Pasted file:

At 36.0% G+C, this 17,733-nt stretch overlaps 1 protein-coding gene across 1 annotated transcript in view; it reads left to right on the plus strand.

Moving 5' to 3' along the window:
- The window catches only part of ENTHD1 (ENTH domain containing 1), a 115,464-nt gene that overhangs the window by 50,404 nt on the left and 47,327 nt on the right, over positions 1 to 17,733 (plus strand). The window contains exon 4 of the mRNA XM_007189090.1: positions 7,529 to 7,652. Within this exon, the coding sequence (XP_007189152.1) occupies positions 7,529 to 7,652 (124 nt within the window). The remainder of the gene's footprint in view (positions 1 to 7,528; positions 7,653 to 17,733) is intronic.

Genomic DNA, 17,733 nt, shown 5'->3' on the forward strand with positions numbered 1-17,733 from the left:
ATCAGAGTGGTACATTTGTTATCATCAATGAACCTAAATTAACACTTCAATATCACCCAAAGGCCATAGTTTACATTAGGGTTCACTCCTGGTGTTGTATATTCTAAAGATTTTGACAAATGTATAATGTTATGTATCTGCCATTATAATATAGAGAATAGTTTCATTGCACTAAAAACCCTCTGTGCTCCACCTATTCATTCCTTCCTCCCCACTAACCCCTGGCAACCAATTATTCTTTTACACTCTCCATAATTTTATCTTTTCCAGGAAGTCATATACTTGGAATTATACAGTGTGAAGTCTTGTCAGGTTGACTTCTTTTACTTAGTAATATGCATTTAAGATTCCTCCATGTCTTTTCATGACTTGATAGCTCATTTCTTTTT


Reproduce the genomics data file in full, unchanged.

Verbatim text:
At 36.0% G+C, this 17,733-nt stretch overlaps 1 protein-coding gene across 1 annotated transcript in view; it reads left to right on the plus strand.

Moving 5' to 3' along the window:
- The window catches only part of ENTHD1 (ENTH domain containing 1), a 115,464-nt gene that overhangs the window by 50,404 nt on the left and 47,327 nt on the right, over positions 1 to 17,733 (plus strand). The window contains exon 4 of the mRNA XM_007189090.1: positions 7,529 to 7,652. Within this exon, the coding sequence (XP_007189152.1) occupies positions 7,529 to 7,652 (124 nt within the window). The remainder of the gene's footprint in view (positions 1 to 7,528; positions 7,653 to 17,733) is intronic.

Genomic DNA, 17,733 nt, shown 5'->3' on the forward strand with positions numbered 1-17,733 from the left:
ATCAGAGTGGTACATTTGTTATCATCAATGAACCTAAATTAACACTTCAATATCACCCAAAGGCCATAGTTTACATTAGGGTTCACTCCTGGTGTTGTATATTCTAAAGATTTTGACAAATGTATAATGTTATGTATCTGCCATTATAATATAGAGAATAGTTTCATTGCACTAAAAACCCTCTGTGCTCCACCTATTCATTCCTTCCTCCCCACTAACCCCTGGCAACCAATTATTCTTTTACACTCTCCATAATTTTATCTTTTCCAGGAAGTCATATACTTGGAATTATACAGTGTGAAGTCTTGTCAGGTTGACTTCTTTTACTTAGTAATATGCATTTAAGATTCCTCCATGTCTTTTCATGACTTGATAGCTCATTTCTTTTT